Daniel Tebbi DMD Cosmetic Dentistry and Orthodontics

(818) 789-2034

Central Sleep Apnea

Central sleep apnea is a less common type of sleep apnea. This disorder occurs if the area of your brain that controls your breathing doesn't send the correct signals to your breathing muscles. As a result, you'll make no effort to breathe for brief periods.

Central sleep apnea can affect anyone. However, it's more common in people who have certain medical conditions or use certain medicines.

Central sleep apnea can occur with obstructive sleep apnea or alone. Snoring typically doesn't happen with central sleep apnea.

Conditions that may be associated with central sleep apnea include the following:

  • Congestive heart failure
  • Hypothyroid Disease
  • Kidney failure
  • Neurological diseases, such as Parkinson's disease, Alzheimer's disease, and amyotrophic lateral sclerosis (ALS or Lou Gehrig's disease)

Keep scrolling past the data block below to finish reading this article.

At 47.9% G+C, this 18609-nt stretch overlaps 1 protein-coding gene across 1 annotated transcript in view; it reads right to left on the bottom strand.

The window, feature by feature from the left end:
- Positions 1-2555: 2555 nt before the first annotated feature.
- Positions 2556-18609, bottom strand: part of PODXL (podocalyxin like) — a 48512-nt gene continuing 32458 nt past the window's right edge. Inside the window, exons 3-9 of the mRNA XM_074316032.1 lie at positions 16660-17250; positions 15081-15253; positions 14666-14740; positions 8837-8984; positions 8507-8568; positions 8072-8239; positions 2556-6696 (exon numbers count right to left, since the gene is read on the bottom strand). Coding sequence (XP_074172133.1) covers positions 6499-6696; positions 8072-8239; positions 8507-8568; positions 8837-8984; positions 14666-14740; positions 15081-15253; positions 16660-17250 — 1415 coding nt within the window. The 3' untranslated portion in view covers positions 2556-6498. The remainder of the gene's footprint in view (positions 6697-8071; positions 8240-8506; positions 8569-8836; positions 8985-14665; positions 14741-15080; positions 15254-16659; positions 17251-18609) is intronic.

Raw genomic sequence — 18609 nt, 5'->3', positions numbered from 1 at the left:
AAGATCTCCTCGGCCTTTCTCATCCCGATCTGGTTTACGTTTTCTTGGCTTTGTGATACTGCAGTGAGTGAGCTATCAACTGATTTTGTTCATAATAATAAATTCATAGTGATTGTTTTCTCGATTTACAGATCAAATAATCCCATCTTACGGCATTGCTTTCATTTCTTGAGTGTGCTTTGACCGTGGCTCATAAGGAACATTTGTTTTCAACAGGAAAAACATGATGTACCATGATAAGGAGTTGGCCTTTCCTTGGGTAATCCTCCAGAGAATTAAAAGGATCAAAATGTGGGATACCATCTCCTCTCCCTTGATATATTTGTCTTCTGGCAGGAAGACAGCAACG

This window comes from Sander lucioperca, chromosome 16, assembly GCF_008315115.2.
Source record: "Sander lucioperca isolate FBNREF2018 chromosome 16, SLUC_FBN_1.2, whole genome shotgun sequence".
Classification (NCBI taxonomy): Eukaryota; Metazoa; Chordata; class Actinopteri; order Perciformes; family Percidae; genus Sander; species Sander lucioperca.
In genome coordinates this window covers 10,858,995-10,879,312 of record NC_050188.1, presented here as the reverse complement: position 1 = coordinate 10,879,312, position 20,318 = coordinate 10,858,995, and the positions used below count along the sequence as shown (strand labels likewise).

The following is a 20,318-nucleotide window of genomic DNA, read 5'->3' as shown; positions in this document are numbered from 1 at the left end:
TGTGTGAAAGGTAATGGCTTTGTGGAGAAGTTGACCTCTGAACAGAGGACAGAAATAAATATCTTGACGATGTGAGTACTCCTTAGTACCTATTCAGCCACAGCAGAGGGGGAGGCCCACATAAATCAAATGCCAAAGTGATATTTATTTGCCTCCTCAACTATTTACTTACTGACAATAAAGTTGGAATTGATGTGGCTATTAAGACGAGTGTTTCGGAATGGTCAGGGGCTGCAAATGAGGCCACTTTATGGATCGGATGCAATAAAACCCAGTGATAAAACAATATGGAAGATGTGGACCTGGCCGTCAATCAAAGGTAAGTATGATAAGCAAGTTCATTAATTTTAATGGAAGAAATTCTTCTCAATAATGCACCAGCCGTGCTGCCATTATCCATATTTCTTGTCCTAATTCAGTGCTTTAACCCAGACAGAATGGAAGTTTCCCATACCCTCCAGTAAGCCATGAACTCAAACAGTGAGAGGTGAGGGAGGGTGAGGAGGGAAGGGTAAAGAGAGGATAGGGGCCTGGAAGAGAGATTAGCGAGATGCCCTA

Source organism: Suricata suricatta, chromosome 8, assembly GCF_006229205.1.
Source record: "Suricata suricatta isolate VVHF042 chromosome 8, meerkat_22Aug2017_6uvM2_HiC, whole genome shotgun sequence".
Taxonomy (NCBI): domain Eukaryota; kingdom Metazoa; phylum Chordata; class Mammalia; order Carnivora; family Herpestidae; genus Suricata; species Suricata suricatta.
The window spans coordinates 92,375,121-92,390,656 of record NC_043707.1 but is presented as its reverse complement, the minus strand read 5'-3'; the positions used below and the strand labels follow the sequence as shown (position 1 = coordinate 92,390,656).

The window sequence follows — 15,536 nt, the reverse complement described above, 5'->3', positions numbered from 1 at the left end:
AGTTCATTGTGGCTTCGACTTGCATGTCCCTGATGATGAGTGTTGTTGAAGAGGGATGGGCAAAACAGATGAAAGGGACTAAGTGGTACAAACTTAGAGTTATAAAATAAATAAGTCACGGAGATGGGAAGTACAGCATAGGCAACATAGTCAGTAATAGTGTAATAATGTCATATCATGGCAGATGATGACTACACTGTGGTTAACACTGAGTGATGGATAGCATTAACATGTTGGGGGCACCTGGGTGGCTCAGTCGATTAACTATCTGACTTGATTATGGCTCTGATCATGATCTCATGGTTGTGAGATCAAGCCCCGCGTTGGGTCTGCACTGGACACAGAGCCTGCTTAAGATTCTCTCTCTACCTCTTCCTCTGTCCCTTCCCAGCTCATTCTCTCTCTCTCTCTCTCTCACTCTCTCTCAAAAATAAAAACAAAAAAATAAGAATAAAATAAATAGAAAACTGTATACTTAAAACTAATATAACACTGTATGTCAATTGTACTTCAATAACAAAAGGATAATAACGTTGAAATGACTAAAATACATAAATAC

• Damage to the brainstem caused by encephalitis, stroke, injury, or other factors

Central sleep apnea Treatment

Treating the condition that is causing central sleep apnea can help manage symptoms. For example, if central sleep apnea is due to heart failure, the goal is to treat the heart failure itself.

Devices used during sleep to aid breathing may be recommended. These include nasal continuous positive airway pressure (CPAP), bilevel positive airway pressure (BiPAP) or adaptive servo-ventilation (ASV). Some types of central sleep apnea are treated with medicines that stimulate breathing.

Oxygen treatment may help ensure the lungs get enough oxygen while sleeping.

If narcotic medicine is causing the apnea, the dosage may need to be lowered or the medicine changed.

Quick, easy and painless ways to assess your risk for a sleep disorder. Complete this short questionnaires on this link . If you would like you can forward your completed form(s) to us for a professional evaluation.

To assess your risk for Obstructive sleep apnea (OSA), click here

Designed using DDS WebStudio by DentalXChange.com